therestlessnest

where life's not empty, it's restless.

Archive for the tag “Tim Egan”

Rain Forest

IMG_1897 Rain Forest: the most cooling words in the world. Can’t you just feel the rain, dripping through the cool, deep shade of trees draped in moss? Aaahhh. I’m speaking of our Pacific Northwest rain forests, the great temperate forests that once stretched from Alaska to southern Oregon. Now, what is left of those ancient mossy kingdoms form the rich lungs of the Olympic National Park, breathing moisture through the valleys of the Queets, Quinault, Bogachiel and Hoh Rivers. IMG_0991They are where we go when we crave not just green but a thousand shades of green; not just trees but hundreds of giants, each one of them hundreds of years old.

My husband and I were there this weekend, backpacking along the Hoh River. As always, we packed fleece and rain gear. You never know, in the rain forest. But this was no ordinary Fourth of July trip to the Olympic Peninsula. This was the Fourth that came right after the warmest June in our weather history.

IMG_1894    It’s hard to describe to someone from, say, Arizona, what exactly is so strange about all this. Why it is incredible to camp on a gravel bar on the Hoh River without a rainfly over your tent, your sleeping bag unzipped and thrown open, the dry, clear summer twilight still faintly pink at ten o’clock, the full moon about to rise. Not only will there be no cold breeze or rain on this night in the temperate rainforest, there will barely be any darkness at all. It’s wonderful, it’s beautiful. And it’s unsettling. Normally, the first few days of July around here are still June, weather-wise, meaning quite likely rainy gray and cool. Normally, we dress warmly for Independence Day picnics and fireworks. But this year, the question we’re all asking ourselves is: is this the new normal? Hot, dry Fourth of July weather in the Rain Forest, where it rains 12 to 14 feet every year?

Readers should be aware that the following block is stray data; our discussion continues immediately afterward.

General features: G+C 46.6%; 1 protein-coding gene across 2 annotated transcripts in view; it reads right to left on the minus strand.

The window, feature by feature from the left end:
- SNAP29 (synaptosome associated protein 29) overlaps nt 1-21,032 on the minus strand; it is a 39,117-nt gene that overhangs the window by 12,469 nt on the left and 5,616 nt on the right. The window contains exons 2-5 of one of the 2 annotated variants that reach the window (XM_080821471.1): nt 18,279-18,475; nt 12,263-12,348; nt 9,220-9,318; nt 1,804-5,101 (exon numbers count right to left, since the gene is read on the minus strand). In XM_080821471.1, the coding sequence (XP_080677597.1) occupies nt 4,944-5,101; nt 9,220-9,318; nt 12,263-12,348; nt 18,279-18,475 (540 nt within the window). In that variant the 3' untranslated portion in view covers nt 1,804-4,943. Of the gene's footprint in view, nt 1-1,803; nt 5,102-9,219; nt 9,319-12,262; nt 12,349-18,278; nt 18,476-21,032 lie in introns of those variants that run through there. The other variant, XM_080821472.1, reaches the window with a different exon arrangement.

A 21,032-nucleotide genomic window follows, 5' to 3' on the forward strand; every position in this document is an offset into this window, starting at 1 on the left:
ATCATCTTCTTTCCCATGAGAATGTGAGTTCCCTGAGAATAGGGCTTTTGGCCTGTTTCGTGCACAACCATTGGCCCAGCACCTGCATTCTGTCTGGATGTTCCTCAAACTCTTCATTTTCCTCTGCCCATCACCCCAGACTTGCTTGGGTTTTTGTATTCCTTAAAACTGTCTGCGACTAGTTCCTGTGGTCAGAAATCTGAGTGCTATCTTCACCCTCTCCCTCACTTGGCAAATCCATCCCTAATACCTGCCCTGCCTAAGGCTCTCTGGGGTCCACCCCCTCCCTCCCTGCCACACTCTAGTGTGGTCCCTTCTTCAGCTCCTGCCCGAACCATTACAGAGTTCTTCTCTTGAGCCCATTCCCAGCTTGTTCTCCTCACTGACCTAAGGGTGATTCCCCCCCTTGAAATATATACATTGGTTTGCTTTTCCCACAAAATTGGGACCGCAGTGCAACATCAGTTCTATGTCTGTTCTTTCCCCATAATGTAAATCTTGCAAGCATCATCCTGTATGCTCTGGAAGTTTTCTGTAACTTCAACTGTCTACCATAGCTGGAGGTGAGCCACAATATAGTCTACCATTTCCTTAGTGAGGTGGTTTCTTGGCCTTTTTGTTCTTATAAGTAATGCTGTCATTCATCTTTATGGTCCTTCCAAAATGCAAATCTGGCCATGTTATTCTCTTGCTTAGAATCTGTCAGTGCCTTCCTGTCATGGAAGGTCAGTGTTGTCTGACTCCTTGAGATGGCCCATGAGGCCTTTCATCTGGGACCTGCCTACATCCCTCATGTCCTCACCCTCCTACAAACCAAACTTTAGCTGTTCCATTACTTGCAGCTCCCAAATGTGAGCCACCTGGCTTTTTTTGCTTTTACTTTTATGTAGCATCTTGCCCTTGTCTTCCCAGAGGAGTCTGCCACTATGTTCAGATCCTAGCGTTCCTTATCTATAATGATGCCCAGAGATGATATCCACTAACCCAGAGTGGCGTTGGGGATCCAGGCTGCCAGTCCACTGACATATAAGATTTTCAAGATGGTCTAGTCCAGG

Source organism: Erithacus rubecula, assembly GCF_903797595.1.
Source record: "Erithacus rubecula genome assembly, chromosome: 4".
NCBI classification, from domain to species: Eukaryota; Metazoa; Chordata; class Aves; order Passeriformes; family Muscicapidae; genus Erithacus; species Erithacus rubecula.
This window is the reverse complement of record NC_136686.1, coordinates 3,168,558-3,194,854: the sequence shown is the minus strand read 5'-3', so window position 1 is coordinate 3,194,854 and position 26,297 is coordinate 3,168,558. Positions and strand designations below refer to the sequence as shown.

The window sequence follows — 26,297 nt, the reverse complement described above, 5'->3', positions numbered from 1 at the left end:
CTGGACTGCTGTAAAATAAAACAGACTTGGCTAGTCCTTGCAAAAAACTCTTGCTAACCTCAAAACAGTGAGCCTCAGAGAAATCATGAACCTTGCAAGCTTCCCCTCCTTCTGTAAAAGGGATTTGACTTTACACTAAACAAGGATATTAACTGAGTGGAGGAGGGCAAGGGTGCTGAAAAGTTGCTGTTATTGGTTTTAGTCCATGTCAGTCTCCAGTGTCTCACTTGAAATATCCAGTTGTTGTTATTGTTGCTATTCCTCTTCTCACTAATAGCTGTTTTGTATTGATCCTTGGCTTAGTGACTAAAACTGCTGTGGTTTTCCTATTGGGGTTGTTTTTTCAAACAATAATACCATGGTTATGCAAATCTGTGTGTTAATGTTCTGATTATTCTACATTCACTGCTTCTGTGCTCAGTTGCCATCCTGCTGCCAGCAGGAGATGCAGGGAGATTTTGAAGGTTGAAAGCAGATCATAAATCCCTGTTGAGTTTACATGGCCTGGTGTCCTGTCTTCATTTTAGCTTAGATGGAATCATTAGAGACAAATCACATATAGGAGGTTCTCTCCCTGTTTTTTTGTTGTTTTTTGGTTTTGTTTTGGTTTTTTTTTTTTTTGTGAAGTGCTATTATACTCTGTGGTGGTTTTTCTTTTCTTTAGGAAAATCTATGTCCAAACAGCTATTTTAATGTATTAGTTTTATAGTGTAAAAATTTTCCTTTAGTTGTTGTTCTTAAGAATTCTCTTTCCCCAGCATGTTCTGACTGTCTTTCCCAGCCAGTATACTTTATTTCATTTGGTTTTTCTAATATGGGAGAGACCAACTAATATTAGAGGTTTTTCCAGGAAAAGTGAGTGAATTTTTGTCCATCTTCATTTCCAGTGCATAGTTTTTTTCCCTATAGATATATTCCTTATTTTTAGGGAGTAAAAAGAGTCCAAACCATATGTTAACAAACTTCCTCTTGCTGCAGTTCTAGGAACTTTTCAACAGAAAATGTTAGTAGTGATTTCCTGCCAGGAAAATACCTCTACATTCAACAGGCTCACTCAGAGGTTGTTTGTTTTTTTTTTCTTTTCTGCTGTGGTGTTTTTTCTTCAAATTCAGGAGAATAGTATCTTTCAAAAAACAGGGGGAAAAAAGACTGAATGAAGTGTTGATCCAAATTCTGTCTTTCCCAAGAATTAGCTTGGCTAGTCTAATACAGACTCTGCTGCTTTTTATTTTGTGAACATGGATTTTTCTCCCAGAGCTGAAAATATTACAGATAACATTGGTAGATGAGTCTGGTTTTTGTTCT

“Seattle on the Mediterranean,” was the headline on a New York Times essay by contributor Tim Egan, published last week. Egan points out that it’s been hotter here than Athens, Rome or Los Angeles on several days over the past month. He also cites University of Washington climate scientist Cliff Mass’ explanation of why Mass believes this heat wave is not attributable to global warming but is instead a, quote, “amplication of the upper level wave pattern.” It has to do with the jet stream being stuck in a persistent, warming ridge and trough. I think. Mass also explains high pressure over the eastern Pacific Ocean is warming the water, which warms the air flowing our way. Mass is no climate denier. His point is that when the weather is this spikey, this suddenly strange, it’s not about something that is happening incrementally and globally.

But Egan nails why it’s hard to just sit back and enjoy our Mediterranean summer. As he puts it, quote: “The current heat is a precursor, an early peek at a scary tomorrow.” We actually don’t want this to be the new normal. It’s hard to enjoy a quirky heat wave when we have much to legitimately fear about global warming.

And when we go to the rain forest, the last thing we expect is heat. Or the haze of the 1200-acre Paradise forest fire, the largest in the park’s history, blowing up from the Queets valley. A volunteer told us it will probably burn until snow starts falling. And weather-watchers are predicting another warm winter here. Strange times. Unsettling times. Though I’ll never forget our balmy night on the edge of the icy Hoh.

HBBfinalcoverBuy Her Beautiful Brain from the small or large bookstore of your choice. Find a bookstore here. Order the Kindle version here.

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National Parks